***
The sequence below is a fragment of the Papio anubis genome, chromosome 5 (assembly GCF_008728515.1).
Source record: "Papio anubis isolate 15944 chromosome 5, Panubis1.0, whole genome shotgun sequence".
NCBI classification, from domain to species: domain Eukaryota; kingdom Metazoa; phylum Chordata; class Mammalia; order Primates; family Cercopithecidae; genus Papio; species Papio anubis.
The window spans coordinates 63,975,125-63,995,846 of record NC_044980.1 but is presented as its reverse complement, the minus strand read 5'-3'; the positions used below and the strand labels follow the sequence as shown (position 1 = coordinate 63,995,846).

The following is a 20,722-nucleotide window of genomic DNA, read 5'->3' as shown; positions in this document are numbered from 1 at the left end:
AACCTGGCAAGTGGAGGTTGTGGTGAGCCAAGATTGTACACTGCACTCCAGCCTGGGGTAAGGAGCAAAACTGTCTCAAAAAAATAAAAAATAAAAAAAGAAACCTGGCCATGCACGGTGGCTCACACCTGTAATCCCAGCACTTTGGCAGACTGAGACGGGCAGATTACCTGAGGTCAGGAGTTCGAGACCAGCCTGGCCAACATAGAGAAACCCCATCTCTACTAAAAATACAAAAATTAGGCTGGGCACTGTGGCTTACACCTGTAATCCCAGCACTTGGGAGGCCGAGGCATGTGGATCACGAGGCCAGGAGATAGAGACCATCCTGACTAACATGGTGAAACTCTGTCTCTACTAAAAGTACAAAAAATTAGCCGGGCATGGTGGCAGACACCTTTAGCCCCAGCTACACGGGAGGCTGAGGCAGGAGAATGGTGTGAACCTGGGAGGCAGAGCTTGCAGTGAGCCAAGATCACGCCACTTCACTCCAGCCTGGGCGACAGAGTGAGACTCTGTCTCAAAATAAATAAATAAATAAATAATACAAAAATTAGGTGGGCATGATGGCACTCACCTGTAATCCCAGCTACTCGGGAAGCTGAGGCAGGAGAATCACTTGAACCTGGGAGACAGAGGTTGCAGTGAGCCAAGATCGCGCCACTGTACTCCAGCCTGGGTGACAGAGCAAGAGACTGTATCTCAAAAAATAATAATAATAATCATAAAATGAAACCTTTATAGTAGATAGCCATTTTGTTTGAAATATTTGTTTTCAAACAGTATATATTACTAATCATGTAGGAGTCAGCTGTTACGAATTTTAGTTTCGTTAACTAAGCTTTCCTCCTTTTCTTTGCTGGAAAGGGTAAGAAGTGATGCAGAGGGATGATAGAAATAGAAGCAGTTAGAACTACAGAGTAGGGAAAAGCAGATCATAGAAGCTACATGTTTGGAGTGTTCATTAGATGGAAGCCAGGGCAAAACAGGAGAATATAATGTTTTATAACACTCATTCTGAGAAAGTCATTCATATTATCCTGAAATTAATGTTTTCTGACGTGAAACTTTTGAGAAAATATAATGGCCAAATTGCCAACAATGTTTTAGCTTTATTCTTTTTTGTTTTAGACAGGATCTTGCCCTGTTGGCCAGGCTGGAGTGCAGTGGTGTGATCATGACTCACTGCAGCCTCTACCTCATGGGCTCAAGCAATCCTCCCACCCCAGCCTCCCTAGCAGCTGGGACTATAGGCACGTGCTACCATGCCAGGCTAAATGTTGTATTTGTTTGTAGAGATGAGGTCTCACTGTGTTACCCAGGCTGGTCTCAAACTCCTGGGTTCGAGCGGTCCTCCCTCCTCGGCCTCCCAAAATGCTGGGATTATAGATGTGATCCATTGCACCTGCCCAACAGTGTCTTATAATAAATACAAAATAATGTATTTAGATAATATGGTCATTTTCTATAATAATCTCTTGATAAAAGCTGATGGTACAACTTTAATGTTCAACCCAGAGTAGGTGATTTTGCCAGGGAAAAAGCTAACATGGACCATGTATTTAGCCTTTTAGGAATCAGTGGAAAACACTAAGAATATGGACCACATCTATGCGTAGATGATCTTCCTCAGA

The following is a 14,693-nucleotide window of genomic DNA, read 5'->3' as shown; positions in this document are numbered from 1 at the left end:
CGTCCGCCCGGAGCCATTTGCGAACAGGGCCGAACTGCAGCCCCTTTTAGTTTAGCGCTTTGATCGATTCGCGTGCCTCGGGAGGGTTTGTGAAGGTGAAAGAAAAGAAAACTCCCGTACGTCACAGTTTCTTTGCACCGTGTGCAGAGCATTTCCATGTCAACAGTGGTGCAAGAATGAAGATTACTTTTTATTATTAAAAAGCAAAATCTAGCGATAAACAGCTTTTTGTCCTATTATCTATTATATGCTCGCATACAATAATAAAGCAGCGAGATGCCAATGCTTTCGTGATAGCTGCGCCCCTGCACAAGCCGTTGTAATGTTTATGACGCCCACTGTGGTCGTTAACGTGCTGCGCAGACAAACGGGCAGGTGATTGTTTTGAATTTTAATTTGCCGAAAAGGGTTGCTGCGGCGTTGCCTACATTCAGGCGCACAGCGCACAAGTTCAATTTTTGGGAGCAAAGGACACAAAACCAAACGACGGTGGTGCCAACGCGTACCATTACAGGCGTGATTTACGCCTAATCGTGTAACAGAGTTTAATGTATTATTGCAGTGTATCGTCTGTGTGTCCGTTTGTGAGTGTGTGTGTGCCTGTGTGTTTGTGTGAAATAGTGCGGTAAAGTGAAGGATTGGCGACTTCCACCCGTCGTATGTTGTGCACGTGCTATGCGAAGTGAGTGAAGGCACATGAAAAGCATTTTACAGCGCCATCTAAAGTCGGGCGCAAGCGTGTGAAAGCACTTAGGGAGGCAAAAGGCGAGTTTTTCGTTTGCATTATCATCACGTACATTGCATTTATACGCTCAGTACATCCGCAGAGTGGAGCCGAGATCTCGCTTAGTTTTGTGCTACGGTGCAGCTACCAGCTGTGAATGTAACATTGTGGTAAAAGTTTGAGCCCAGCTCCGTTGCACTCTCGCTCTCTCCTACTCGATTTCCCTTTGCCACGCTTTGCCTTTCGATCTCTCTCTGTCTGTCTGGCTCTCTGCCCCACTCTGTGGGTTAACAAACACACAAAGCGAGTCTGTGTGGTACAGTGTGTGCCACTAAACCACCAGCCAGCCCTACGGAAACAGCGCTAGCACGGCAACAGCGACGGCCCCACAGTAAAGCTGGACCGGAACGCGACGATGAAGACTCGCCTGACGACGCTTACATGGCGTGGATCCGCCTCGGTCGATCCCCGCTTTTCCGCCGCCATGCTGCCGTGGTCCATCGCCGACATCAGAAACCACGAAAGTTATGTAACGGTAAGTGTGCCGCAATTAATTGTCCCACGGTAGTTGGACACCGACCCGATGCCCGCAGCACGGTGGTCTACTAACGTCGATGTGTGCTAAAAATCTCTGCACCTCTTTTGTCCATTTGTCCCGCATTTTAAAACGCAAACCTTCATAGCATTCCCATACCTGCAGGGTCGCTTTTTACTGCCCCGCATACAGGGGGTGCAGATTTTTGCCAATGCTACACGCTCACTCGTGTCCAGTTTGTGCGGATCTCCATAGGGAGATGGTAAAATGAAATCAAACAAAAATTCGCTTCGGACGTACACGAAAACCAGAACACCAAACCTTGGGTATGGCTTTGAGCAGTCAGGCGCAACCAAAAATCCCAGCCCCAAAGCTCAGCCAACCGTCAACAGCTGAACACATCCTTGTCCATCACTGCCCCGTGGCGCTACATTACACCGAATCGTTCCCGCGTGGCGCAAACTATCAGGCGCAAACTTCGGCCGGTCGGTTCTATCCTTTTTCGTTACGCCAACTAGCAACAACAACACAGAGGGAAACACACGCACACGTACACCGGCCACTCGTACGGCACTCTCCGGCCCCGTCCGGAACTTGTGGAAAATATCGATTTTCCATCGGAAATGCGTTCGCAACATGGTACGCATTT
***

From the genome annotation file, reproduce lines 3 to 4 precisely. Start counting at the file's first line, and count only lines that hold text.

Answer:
NCBI classification, from domain to species: domain Eukaryota; kingdom Metazoa; phylum Chordata; class Mammalia; order Primates; family Cercopithecidae; genus Papio; species Papio anubis.
The window spans coordinates 63,975,125-63,995,846 of record NC_044980.1 but is presented as its reverse complement, the minus strand read 5'-3'; the positions used below and the strand labels follow the sequence as shown (position 1 = coordinate 63,995,846).